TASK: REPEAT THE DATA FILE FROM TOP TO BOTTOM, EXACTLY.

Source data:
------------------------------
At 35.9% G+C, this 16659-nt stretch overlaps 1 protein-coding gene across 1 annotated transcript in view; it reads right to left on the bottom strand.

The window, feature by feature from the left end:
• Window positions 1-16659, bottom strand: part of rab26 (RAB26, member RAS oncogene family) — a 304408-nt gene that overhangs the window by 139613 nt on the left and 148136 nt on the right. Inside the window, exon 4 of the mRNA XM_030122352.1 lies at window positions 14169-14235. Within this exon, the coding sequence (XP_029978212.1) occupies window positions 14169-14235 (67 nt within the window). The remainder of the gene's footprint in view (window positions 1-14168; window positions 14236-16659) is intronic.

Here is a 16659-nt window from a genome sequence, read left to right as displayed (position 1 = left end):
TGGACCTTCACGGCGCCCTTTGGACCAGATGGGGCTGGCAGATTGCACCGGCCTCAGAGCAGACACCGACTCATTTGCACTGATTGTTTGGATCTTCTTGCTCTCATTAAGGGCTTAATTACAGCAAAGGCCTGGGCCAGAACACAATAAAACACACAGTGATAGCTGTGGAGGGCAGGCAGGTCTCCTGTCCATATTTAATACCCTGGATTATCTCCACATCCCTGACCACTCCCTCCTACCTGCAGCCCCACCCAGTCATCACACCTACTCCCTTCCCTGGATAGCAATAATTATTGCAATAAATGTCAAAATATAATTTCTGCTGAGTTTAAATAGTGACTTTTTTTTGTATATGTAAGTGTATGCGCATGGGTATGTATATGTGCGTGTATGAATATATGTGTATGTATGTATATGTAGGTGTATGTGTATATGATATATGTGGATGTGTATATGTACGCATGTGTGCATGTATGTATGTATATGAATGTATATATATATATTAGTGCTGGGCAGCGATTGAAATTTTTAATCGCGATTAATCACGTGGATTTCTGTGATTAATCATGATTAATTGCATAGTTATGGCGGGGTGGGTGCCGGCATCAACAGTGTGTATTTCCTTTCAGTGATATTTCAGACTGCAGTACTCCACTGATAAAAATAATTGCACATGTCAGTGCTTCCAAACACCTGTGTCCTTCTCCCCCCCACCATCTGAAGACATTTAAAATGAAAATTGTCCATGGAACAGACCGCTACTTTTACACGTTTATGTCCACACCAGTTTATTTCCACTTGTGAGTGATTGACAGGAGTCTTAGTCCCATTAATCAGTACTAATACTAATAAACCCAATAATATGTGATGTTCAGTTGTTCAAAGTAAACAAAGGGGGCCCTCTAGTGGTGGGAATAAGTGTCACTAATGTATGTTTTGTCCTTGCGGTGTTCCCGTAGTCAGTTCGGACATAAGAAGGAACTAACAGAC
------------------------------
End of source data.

At 35.9% G+C, this 16659-nt stretch overlaps 1 protein-coding gene across 1 annotated transcript in view; it reads right to left on the bottom strand.

The window, feature by feature from the left end:
• Window positions 1-16659, bottom strand: part of rab26 (RAB26, member RAS oncogene family) — a 304408-nt gene that overhangs the window by 139613 nt on the left and 148136 nt on the right. Inside the window, exon 4 of the mRNA XM_030122352.1 lies at window positions 14169-14235. Within this exon, the coding sequence (XP_029978212.1) occupies window positions 14169-14235 (67 nt within the window). The remainder of the gene's footprint in view (window positions 1-14168; window positions 14236-16659) is intronic.

Here is a 16659-nt window from a genome sequence, read left to right as displayed (position 1 = left end):
TGGACCTTCACGGCGCCCTTTGGACCAGATGGGGCTGGCAGATTGCACCGGCCTCAGAGCAGACACCGACTCATTTGCACTGATTGTTTGGATCTTCTTGCTCTCATTAAGGGCTTAATTACAGCAAAGGCCTGGGCCAGAACACAATAAAACACACAGTGATAGCTGTGGAGGGCAGGCAGGTCTCCTGTCCATATTTAATACCCTGGATTATCTCCACATCCCTGACCACTCCCTCCTACCTGCAGCCCCACCCAGTCATCACACCTACTCCCTTCCCTGGATAGCAATAATTATTGCAATAAATGTCAAAATATAATTTCTGCTGAGTTTAAATAGTGACTTTTTTTTGTATATGTAAGTGTATGCGCATGGGTATGTATATGTGCGTGTATGAATATATGTGTATGTATGTATATGTAGGTGTATGTGTATATGATATATGTGGATGTGTATATGTACGCATGTGTGCATGTATGTATGTATATGAATGTATATATATATATTAGTGCTGGGCAGCGATTGAAATTTTTAATCGCGATTAATCACGTGGATTTCTGTGATTAATCATGATTAATTGCATAGTTATGGCGGGGTGGGTGCCGGCATCAACAGTGTGTATTTCCTTTCAGTGATATTTCAGACTGCAGTACTCCACTGATAAAAATAATTGCACATGTCAGTGCTTCCAAACACCTGTGTCCTTCTCCCCCCCACCATCTGAAGACATTTAAAATGAAAATTGTCCATGGAACAGACCGCTACTTTTACACGTTTATGTCCACACCAGTTTATTTCCACTTGTGAGTGATTGACAGGAGTCTTAGTCCCATTAATCAGTACTAATACTAATAAACCCAATAATATGTGATGTTCAGTTGTTCAAAGTAAACAAAGGGGGCCCTCTAGTGGTGGGAATAAGTGTCACTAATGTATGTTTTGTCCTTGCGGTGTTCCCGTAGTCAGTTCGGACATAAGAAGGAACTAACAGAC